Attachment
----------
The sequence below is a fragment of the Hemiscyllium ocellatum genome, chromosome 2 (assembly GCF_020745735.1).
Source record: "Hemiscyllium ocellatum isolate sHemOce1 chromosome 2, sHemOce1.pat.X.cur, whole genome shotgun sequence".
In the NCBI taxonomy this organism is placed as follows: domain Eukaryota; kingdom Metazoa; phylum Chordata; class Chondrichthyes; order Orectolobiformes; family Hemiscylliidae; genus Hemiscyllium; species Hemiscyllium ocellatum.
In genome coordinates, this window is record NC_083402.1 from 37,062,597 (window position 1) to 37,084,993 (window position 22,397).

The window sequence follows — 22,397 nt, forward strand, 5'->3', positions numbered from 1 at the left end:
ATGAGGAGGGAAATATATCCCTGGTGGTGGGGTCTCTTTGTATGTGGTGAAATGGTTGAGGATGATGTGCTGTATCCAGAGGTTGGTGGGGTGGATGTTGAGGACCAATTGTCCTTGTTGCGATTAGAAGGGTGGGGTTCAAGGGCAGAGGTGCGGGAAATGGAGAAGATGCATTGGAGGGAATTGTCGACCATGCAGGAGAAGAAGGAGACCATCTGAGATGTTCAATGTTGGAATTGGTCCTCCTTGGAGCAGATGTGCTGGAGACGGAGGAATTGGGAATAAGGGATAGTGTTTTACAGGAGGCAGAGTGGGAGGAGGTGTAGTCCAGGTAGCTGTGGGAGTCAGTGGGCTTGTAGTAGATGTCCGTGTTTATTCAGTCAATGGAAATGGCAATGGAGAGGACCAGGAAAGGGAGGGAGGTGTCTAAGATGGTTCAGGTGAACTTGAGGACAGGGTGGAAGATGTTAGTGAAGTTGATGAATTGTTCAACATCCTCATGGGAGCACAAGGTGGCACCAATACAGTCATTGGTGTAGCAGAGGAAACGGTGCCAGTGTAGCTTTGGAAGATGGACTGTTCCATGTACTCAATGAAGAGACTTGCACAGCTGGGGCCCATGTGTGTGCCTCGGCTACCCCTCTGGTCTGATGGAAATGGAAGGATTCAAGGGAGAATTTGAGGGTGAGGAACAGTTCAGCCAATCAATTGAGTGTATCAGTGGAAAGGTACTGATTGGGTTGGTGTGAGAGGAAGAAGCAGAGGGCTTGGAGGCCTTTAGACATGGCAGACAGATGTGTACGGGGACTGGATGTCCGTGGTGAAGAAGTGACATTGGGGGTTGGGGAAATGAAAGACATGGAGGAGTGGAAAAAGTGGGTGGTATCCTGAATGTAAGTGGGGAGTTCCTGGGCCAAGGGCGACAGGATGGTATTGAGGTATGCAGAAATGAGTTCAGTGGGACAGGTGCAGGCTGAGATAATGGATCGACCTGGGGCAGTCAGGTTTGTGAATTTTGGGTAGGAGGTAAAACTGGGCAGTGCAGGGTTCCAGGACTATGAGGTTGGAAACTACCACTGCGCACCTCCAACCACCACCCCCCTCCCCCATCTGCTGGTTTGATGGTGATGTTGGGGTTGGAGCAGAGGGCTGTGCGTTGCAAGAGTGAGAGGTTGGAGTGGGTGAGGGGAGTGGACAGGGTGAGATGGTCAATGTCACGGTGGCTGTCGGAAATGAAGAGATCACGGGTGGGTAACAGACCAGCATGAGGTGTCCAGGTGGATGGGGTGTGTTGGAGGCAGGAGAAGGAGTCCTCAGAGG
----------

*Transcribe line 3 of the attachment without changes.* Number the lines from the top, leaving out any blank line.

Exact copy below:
In the NCBI taxonomy this organism is placed as follows: domain Eukaryota; kingdom Metazoa; phylum Chordata; class Chondrichthyes; order Orectolobiformes; family Hemiscylliidae; genus Hemiscyllium; species Hemiscyllium ocellatum.